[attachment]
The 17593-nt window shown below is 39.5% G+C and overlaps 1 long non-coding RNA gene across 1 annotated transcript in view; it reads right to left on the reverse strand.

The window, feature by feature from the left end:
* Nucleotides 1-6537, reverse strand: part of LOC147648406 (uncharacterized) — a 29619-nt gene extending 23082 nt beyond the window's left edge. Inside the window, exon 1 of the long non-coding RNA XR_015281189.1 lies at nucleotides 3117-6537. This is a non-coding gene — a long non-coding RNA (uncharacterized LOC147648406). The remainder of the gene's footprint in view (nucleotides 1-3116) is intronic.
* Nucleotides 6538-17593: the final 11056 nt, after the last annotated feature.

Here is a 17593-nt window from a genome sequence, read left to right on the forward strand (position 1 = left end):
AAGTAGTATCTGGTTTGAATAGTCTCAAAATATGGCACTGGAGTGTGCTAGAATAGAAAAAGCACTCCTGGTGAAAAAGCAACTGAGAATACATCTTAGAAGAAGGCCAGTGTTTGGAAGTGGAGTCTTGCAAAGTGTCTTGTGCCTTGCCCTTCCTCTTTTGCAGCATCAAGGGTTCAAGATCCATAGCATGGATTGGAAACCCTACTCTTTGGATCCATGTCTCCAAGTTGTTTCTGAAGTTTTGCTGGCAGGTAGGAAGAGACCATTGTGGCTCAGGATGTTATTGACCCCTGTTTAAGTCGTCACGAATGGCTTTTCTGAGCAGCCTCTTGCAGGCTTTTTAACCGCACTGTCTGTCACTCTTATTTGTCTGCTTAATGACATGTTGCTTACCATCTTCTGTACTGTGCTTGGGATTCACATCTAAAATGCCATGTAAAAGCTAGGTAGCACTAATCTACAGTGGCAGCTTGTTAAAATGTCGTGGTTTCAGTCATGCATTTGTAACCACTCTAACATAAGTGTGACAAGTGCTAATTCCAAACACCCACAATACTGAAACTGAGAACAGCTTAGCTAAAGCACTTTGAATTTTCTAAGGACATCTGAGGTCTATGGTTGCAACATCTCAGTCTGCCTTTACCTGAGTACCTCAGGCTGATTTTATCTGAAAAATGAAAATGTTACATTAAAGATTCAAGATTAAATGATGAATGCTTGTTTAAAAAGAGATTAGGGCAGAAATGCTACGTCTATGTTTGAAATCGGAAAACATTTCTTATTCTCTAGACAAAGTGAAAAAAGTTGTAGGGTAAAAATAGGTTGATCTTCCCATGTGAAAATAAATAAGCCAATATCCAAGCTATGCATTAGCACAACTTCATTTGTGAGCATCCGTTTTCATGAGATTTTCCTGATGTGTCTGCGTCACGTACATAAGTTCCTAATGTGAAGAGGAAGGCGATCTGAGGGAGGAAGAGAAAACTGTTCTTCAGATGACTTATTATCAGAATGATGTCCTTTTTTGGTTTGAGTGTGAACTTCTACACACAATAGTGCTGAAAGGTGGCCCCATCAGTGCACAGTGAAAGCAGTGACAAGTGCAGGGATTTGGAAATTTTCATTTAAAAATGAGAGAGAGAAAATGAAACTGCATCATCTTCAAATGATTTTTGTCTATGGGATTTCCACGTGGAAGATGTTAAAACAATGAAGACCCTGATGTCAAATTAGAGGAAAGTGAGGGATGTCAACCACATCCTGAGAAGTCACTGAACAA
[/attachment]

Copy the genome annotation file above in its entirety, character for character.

The 17593-nt window shown below is 39.5% G+C and overlaps 1 long non-coding RNA gene across 1 annotated transcript in view; it reads right to left on the reverse strand.

The window, feature by feature from the left end:
* Nucleotides 1-6537, reverse strand: part of LOC147648406 (uncharacterized) — a 29619-nt gene extending 23082 nt beyond the window's left edge. Inside the window, exon 1 of the long non-coding RNA XR_015281189.1 lies at nucleotides 3117-6537. This is a non-coding gene — a long non-coding RNA (uncharacterized LOC147648406). The remainder of the gene's footprint in view (nucleotides 1-3116) is intronic.
* Nucleotides 6538-17593: the final 11056 nt, after the last annotated feature.

Here is a 17593-nt window from a genome sequence, read left to right on the forward strand (position 1 = left end):
AAGTAGTATCTGGTTTGAATAGTCTCAAAATATGGCACTGGAGTGTGCTAGAATAGAAAAAGCACTCCTGGTGAAAAAGCAACTGAGAATACATCTTAGAAGAAGGCCAGTGTTTGGAAGTGGAGTCTTGCAAAGTGTCTTGTGCCTTGCCCTTCCTCTTTTGCAGCATCAAGGGTTCAAGATCCATAGCATGGATTGGAAACCCTACTCTTTGGATCCATGTCTCCAAGTTGTTTCTGAAGTTTTGCTGGCAGGTAGGAAGAGACCATTGTGGCTCAGGATGTTATTGACCCCTGTTTAAGTCGTCACGAATGGCTTTTCTGAGCAGCCTCTTGCAGGCTTTTTAACCGCACTGTCTGTCACTCTTATTTGTCTGCTTAATGACATGTTGCTTACCATCTTCTGTACTGTGCTTGGGATTCACATCTAAAATGCCATGTAAAAGCTAGGTAGCACTAATCTACAGTGGCAGCTTGTTAAAATGTCGTGGTTTCAGTCATGCATTTGTAACCACTCTAACATAAGTGTGACAAGTGCTAATTCCAAACACCCACAATACTGAAACTGAGAACAGCTTAGCTAAAGCACTTTGAATTTTCTAAGGACATCTGAGGTCTATGGTTGCAACATCTCAGTCTGCCTTTACCTGAGTACCTCAGGCTGATTTTATCTGAAAAATGAAAATGTTACATTAAAGATTCAAGATTAAATGATGAATGCTTGTTTAAAAAGAGATTAGGGCAGAAATGCTACGTCTATGTTTGAAATCGGAAAACATTTCTTATTCTCTAGACAAAGTGAAAAAAGTTGTAGGGTAAAAATAGGTTGATCTTCCCATGTGAAAATAAATAAGCCAATATCCAAGCTATGCATTAGCACAACTTCATTTGTGAGCATCCGTTTTCATGAGATTTTCCTGATGTGTCTGCGTCACGTACATAAGTTCCTAATGTGAAGAGGAAGGCGATCTGAGGGAGGAAGAGAAAACTGTTCTTCAGATGACTTATTATCAGAATGATGTCCTTTTTTGGTTTGAGTGTGAACTTCTACACACAATAGTGCTGAAAGGTGGCCCCATCAGTGCACAGTGAAAGCAGTGACAAGTGCAGGGATTTGGAAATTTTCATTTAAAAATGAGAGAGAGAAAATGAAACTGCATCATCTTCAAATGATTTTTGTCTATGGGATTTCCACGTGGAAGATGTTAAAACAATGAAGACCCTGATGTCAAATTAGAGGAAAGTGAGGGATGTCAACCACATCCTGAGAAGTCACTGAACAA